It seems that on November 8, 2018 at approximately 0615 hours, Pacific Gas & Electric (PG&E) experienced an outage on the Caribou-Palermo 115 kV transmission line in Butte County. This coincides with the time of the Camp Fire breakout. PG&E stock has lost 32% of its value during the past two days as it appears the utility may be partially/wholly responsible for the deadly Camp Fire wildfire. PG&E has taken out "approximately $1.4 billion" in insurance against losses from Camp Fire. However, losses could reach $8 billion according to insurers.

Related: California Utility Customers May Be on Hook for Billions in Wildfire Damage
 

chuckiechan

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Trump points fingers while California burns

th

An ignition event fanned by strong, dry, unceasing winds.



Per his presidential style, Trump has been a natural-disaster detriment rather than an inspiration. DJT sent disaster relief to the California wildfire areas only three days ago. 59 dead so far and over 300 remain on the missing persons list. Trump will visit fire scorched California (as usual leading from behind and pointing accusing fingers as he does so) this Saturday.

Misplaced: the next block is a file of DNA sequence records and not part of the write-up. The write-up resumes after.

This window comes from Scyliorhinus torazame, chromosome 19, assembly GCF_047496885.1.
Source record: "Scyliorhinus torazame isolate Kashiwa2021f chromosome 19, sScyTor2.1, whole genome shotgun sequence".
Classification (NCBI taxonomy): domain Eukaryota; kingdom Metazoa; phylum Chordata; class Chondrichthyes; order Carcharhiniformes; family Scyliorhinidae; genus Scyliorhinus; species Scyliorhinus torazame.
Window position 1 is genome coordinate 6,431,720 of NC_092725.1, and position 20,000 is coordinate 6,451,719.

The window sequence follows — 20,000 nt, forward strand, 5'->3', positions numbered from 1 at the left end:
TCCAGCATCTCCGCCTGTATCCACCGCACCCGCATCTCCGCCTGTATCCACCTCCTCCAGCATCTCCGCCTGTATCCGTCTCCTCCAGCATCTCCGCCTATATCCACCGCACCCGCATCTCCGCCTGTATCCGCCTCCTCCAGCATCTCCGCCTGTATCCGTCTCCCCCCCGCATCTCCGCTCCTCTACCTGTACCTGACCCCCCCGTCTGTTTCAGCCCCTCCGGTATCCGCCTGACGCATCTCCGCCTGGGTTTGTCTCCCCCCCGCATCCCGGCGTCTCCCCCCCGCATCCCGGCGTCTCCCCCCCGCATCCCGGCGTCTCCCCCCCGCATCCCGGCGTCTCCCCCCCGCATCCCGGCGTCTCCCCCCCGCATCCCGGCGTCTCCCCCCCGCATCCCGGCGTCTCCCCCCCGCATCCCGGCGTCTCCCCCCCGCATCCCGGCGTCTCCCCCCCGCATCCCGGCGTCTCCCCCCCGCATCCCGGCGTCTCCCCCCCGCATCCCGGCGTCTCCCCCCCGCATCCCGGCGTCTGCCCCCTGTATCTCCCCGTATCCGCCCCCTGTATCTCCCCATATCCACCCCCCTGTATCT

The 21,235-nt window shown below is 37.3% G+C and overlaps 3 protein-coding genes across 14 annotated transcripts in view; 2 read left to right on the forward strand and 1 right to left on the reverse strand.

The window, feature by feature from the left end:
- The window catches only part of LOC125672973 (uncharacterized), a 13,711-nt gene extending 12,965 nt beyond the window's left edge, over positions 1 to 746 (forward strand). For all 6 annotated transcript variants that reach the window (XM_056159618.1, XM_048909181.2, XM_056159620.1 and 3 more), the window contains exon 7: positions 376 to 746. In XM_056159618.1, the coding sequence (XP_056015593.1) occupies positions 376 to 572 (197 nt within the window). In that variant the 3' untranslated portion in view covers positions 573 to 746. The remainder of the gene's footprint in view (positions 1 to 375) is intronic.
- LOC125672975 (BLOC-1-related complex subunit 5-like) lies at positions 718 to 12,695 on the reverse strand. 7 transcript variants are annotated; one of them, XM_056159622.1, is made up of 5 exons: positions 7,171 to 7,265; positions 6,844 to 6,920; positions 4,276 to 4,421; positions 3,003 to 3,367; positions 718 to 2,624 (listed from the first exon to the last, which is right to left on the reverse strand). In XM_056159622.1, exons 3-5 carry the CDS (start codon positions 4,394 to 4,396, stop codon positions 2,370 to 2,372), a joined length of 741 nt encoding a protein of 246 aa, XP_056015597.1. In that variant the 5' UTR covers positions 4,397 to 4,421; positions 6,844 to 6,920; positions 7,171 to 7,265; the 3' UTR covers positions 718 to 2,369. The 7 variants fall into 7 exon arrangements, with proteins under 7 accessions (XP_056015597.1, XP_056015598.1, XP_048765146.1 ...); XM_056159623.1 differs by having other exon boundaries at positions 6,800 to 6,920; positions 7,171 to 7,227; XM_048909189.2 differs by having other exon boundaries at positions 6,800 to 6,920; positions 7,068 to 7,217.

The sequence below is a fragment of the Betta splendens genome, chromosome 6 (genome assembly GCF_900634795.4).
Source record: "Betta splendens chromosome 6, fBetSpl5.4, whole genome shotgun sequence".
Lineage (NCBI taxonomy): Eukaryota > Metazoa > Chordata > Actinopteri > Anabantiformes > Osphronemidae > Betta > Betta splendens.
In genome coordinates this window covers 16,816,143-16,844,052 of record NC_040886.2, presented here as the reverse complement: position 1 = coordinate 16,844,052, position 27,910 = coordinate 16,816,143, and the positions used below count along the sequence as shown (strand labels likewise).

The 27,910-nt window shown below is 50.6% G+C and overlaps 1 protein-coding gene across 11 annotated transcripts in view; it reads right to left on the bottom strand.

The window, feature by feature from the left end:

It seems that on November 8, 2018 at approximately 0615 hours, Pacific Gas & Electric (PG&E) experienced an outage on the Caribou-Palermo 115 kV transmission line in Butte County. This coincides with the time of the Camp Fire breakout. PG&E stock has lost 32% of its value during the past two days as it appears the utility may be partially/wholly responsible for the deadly Camp Fire wildfire. PG&E has taken out "approximately $1.4 billion" in insurance against losses from Camp Fire. However, losses could reach $8 billion according to insurers.

Related: California Utility Customers May Be on Hook for Billions in Wildfire Damage

First of all, California got all of it's aid. Trumps frustration is "here we go again". Different fire, same reports, and they will go back and build right on top of the rubble.

Second of all, the federal government is pushing state governments to do what they should have done all along - quit letting people build in fire prone forests. In Paradise, the roads were built during the gold rush days and not designed for the traffic of panicked citizens heading to safety. But they knew that. Northern California is last in line for funds. The California budget is squeezed by unfunded pensions, so for every time the voters vote for "infrastructure", at most of the money goes to pad retirement accounts, and the roads don't get built.

Roads or no roads, you would build in the middle of a seasonal river would you? Well in California you can build smack ass in the middle of a fire zone and expect the fire agencies to save you.

It's time someone tried to fix some of the insanity we have seemed to take for granted. And given out political system, the only one that can make changes is the insurance companies for jacking up the premiums to cover replacement of 10 percent of the homes every ten years.

And it does not matter what PG&E did or didn't do. The legislature wants to make all private utilities public so they can unionize and help pad the state retirement budgets.